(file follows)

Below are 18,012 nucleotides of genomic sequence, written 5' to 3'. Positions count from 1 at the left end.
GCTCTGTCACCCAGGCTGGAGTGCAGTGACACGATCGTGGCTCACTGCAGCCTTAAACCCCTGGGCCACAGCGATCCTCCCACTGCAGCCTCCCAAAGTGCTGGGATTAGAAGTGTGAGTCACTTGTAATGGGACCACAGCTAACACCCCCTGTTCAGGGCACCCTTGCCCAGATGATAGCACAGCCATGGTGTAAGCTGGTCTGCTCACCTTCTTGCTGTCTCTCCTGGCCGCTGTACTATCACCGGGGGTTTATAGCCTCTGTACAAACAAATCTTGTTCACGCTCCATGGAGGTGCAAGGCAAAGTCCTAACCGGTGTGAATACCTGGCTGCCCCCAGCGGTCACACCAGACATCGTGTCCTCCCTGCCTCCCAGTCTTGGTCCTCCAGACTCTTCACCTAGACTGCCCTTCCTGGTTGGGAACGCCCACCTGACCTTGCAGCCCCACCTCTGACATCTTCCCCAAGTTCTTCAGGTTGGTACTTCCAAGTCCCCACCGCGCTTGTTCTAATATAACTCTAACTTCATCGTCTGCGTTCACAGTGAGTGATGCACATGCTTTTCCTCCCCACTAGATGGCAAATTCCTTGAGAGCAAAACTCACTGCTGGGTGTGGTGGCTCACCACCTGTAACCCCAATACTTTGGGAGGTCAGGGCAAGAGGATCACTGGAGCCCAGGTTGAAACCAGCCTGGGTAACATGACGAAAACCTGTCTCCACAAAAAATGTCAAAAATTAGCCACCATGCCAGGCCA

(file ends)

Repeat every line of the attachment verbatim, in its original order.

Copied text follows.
Below are 18,012 nucleotides of genomic sequence, written 5' to 3'. Positions count from 1 at the left end.
GCTCTGTCACCCAGGCTGGAGTGCAGTGACACGATCGTGGCTCACTGCAGCCTTAAACCCCTGGGCCACAGCGATCCTCCCACTGCAGCCTCCCAAAGTGCTGGGATTAGAAGTGTGAGTCACTTGTAATGGGACCACAGCTAACACCCCCTGTTCAGGGCACCCTTGCCCAGATGATAGCACAGCCATGGTGTAAGCTGGTCTGCTCACCTTCTTGCTGTCTCTCCTGGCCGCTGTACTATCACCGGGGGTTTATAGCCTCTGTACAAACAAATCTTGTTCACGCTCCATGGAGGTGCAAGGCAAAGTCCTAACCGGTGTGAATACCTGGCTGCCCCCAGCGGTCACACCAGACATCGTGTCCTCCCTGCCTCCCAGTCTTGGTCCTCCAGACTCTTCACCTAGACTGCCCTTCCTGGTTGGGAACGCCCACCTGACCTTGCAGCCCCACCTCTGACATCTTCCCCAAGTTCTTCAGGTTGGTACTTCCAAGTCCCCACCGCGCTTGTTCTAATATAACTCTAACTTCATCGTCTGCGTTCACAGTGAGTGATGCACATGCTTTTCCTCCCCACTAGATGGCAAATTCCTTGAGAGCAAAACTCACTGCTGGGTGTGGTGGCTCACCACCTGTAACCCCAATACTTTGGGAGGTCAGGGCAAGAGGATCACTGGAGCCCAGGTTGAAACCAGCCTGGGTAACATGACGAAAACCTGTCTCCACAAAAAATGTCAAAAATTAGCCACCATGCCAGGCCA